What started as a six-month process extended to a little over a year as we built the piece in three stages. At each stage, we invited audiences to come see the work-in-progress, and many people did in fact return each time. They told us they enjoyed watching it evolve over the course of the year; rather than feeling repetitive, it was actually part of the fun. I think we became, in their minds, more like a favorite band than a mainstream theatre company. They don’t come see our show because they recognize the show’s title and know what to expect from it; they come because they figure that whatever on earth we’re doing is going to be interesting and challenging, and because we’ve built a relationship with them, involving them in the process of creating art over time.[5]

—–

Now, I don’t mean to paint Phoenix is as some sort of bootstrapper’s utopia where any young person can make a go of it no matter what, despite what right-wingers–oh, hell, any-wingers these days–would have you believe. Even here, Orange Theatre wouldn’t exist if it weren’t for a few donors who gave decent sums to get us on our feet. That’s life as an artist within capitalism, and that level of privilege is something that a lot of aspiring young theatre makers across this country just don’t have. They are thus shoved out of the industry or, more often, never allowed to get a foot in the door in the first place. This is a big problem that, along with racial and gender disparities, our field is only just beginning to grapple with in public forums.

I also won’t pretend that selling out Orange’s 50-seat converted warehouse from time to time is the same thing as building an audience base for a larger institution. And I’ll admit we have concerns about our ability to work here in the long run, given our state legislature’s insatiable appetite for cutting both education and arts funding, both of which are vital to a vibrant cultural scene. In part because of this lack of public support for the arts, Phoenix is suffering a major talent drain, and many of our most exciting potential collaborators give in to the lure of cities known as major theatre towns, despite the cost of living there.

Finally, like most emerging arts organizations, we depend on the ensemble donating the vast majority of their time and subsidizing their artistic work with day jobs. Is that sustainable in the long term? I can’t say.

But I will humbly suggest that there is something in our experience here that goes against conventional wisdom in our industry in this country. Though we’re usually loath to admit it, it seems pretty pervasive: the idea that audiences, especially those who have no previous experience with experimental work, can’t handle a challenge. In Orange Theatre’s experience, the opposite is true–people are hungry for it.

Even in the “desert”–among[6] the Wal-Marts and the prison camps, the golf resorts and the evil sheriffs–people want to see weird, ambitious, boundary-challenging performance. And so long as it’s affordable, they will keep showing up, with the kind of loyalty that most traditional theatre companies are desperate to cultivate.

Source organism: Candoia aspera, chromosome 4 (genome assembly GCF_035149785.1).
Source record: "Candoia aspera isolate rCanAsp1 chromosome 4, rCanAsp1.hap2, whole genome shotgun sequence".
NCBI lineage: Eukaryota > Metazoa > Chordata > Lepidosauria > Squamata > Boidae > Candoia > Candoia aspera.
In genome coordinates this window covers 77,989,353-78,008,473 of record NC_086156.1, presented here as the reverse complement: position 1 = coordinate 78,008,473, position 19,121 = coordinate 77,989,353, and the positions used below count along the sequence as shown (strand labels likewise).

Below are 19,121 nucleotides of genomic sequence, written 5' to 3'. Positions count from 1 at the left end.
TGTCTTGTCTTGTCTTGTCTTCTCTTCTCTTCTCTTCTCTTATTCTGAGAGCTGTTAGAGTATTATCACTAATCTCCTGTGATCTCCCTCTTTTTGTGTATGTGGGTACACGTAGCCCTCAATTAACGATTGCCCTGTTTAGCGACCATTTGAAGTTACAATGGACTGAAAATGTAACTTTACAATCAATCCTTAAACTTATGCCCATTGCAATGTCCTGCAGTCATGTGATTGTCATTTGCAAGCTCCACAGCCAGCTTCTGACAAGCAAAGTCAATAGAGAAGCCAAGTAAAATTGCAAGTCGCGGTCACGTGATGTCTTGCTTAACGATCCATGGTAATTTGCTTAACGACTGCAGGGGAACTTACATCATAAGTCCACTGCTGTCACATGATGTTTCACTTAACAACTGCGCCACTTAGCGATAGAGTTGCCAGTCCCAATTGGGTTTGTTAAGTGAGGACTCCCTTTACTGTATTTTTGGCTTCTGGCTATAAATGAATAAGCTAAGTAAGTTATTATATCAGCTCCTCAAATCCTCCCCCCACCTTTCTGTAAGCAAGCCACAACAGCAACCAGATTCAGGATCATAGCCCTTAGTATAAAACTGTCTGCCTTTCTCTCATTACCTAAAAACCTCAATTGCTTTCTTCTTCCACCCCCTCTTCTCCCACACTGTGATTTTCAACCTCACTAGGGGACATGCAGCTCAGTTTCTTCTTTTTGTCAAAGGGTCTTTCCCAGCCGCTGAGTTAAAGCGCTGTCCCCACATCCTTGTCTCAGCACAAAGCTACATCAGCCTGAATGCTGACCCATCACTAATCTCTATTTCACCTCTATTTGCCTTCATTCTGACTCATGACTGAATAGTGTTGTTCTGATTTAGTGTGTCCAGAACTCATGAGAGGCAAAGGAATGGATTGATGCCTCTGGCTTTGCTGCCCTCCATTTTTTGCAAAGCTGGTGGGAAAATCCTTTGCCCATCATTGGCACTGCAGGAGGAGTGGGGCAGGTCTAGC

It turns out that perhaps the audience revolution might just start within the art itself, even here.


[1] There are a few additional companies that have Equity LOAs, but in general very few contracts here pay even close to a union wage.

[2] An interesting oasis of experimentation, and perhaps my first clue that there is more here than meets the eye.

[3] Contrary to stereotypes, there’s some real, significant overlap between this group and the former, which is one of the cool things about this town. That same lack of traditional institutions has created diverse alliances among creatives, accomplices in the same struggle to get good work out into the world.

[4] if?

[5] Also because we usually have beer.

[6] /because of?


Joya Scott is a director, dramaturg, and theatre educator. She serves as Associate Artistic Director and Dramaturg at Orange Theatre,  an experimental performance ensemble based in downtown Phoenix. She has helped develop all of Orange’s shows since 2012 and recently completed a new translation of Federico García Lorca’s Blood Wedding for the company’s 2014 productionJoya is also a freelance director and an instructor in Theatre at both Arizona State University and Scottsdale Community College. Before moving to Arizona, she was Co-Artistic Director of an off-off-Broadway company in New York that premiered several new and devised works. Joya received her BA in Theatre from Middlebury College and MFA in Directing from ASU. She is an alum of the Lincoln Center Directors Lab and the LaMaMa Umbria International Directors Symposium

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Audience (R)Evolution is a four-stage program to study, promote and support successful audience engagement and community development models across the country. The Audience (R)Evolution grant program was designed by TCG and is funded by Doris Duke.